In this paper, we present two mechanisms, which provide additional information about the time-triggered bus communication state during run-time. The gathered information is used to identify tight slot boundaries which simplifies the setup and verification of such a system.

Scenarios

Fallback communication scenarios

As a prerequisite, we assume that the predefined schedule is imprecise due to missing process time information. Therefore, our first mechanism is applied to detect slot violations. At the beginning of each slot, the participants check if the previous message already arrived. If this is not the case, a slot violation occurred and the current task’s execution is delayed until the expected message is received. With this, message collisions are prevented and the entire communication system is kept alive.

Rating

Slot rating using three different quality regions

The second mechanism is applied to gather detailed information during run-time which is used to rate various slot specific qualities. Thereby, the bus communication is analyzed by tracking the message reception times. The gathered data is compared to the known slot boundaries and the quality ratings are determined. As a result, the additional information enables an implicit verification of the communication state which can further be used for an extended node control.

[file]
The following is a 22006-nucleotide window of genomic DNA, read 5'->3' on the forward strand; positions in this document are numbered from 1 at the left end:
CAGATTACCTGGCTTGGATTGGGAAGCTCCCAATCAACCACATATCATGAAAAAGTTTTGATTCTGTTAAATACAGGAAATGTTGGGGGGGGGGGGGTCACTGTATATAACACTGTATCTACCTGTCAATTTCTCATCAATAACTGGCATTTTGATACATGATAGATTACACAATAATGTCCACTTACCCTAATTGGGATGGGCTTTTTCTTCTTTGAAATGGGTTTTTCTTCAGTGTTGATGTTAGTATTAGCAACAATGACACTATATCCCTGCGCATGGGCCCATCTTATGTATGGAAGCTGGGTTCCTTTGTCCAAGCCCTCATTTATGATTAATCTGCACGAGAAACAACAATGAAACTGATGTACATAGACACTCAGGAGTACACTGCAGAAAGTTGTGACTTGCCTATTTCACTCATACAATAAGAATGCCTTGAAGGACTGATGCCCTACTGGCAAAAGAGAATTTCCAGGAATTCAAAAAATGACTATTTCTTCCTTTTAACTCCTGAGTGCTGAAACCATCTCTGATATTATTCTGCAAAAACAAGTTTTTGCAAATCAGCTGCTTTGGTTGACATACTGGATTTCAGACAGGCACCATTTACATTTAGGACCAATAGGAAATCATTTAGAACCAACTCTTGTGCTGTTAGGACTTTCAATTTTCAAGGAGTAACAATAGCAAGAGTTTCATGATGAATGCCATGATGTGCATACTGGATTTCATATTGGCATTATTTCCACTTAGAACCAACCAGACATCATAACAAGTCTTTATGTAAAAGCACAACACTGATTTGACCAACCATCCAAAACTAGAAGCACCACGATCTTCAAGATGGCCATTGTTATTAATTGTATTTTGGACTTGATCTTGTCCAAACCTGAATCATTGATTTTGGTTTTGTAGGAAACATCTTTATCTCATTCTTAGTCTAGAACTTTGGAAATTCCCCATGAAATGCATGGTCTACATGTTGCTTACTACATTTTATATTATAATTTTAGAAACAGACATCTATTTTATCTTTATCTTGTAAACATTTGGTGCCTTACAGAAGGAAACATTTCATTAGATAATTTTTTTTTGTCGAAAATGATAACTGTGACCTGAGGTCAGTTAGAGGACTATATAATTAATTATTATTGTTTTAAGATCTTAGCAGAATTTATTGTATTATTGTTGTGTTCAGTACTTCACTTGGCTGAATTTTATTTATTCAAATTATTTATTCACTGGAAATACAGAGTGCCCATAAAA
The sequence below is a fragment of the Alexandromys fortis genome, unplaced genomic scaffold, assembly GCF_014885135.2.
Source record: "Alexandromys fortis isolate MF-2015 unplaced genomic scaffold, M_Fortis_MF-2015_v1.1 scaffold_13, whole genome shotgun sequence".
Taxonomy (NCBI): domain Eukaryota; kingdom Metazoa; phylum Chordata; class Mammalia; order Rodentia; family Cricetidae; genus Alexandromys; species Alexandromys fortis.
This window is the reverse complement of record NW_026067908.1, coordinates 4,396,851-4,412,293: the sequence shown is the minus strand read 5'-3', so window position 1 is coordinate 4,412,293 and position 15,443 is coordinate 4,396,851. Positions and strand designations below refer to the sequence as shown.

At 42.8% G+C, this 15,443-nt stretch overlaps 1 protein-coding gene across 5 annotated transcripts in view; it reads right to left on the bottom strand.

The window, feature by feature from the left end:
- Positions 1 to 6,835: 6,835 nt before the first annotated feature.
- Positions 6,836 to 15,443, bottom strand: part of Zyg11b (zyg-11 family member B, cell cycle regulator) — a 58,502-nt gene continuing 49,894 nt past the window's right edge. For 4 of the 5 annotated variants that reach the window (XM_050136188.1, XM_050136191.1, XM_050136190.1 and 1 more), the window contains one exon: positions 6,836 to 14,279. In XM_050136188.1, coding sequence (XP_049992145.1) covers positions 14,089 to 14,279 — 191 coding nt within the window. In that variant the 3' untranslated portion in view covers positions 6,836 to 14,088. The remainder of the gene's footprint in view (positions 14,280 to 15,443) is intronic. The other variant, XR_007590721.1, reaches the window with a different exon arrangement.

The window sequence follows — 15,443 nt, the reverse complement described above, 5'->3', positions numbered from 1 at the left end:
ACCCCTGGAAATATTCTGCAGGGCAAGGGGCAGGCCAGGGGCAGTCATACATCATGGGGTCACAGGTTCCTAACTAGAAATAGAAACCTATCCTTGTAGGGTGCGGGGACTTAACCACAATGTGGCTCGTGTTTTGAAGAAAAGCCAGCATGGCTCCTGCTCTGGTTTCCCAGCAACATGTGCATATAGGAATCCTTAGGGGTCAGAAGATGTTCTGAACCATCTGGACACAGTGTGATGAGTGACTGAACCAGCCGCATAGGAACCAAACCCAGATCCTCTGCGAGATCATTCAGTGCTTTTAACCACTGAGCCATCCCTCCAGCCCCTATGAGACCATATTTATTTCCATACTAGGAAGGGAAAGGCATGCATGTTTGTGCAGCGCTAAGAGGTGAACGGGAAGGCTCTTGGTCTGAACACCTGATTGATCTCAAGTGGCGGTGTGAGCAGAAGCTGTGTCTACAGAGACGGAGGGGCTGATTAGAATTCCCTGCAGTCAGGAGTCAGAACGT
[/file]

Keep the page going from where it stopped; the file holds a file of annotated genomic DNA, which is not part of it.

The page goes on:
We claim, that the gathered information will reduce the effort to set up and verify a time-triggered bus communication in highly flexible systems. The feasibility and performance of the presented mechanisms are currently investigated and will be presented in a follow-up paper.

S. Einspieler, B. Steinwender, W. Elmenreich. Integrating Time-Triggered and Event-Triggered Communication in a Hard Real-Time System. In Proceedings of the 1st IEEE International Conference on Industrial Cyber-Physical Systems (ICPS 2018), St. Petersburg, Russia, May 2018.

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Applying Kapton Foil Without Bubbles – The Wet Method

Kapton is a polyimide film wich can withstand a wide range of possible temperatures from -269°C to 350°C. Therefore, it is an optimal material to cover the printing bed of a 3D printer. You might have seen the thin yellow foil on some 3D printing beds before. Kapton can be bought as a tape or foil, both come with a sticky side, ready to be put onto the glass surface of your printers pad. However, when applying the Kapton tape or foil to a glas surface, you often end up with bubbles – at least it happens to me. Since the sticky sides sticks very well, it is almost impossible to get rid of the bubbles, which defies the purpose of having a nice smooth surface for your prints.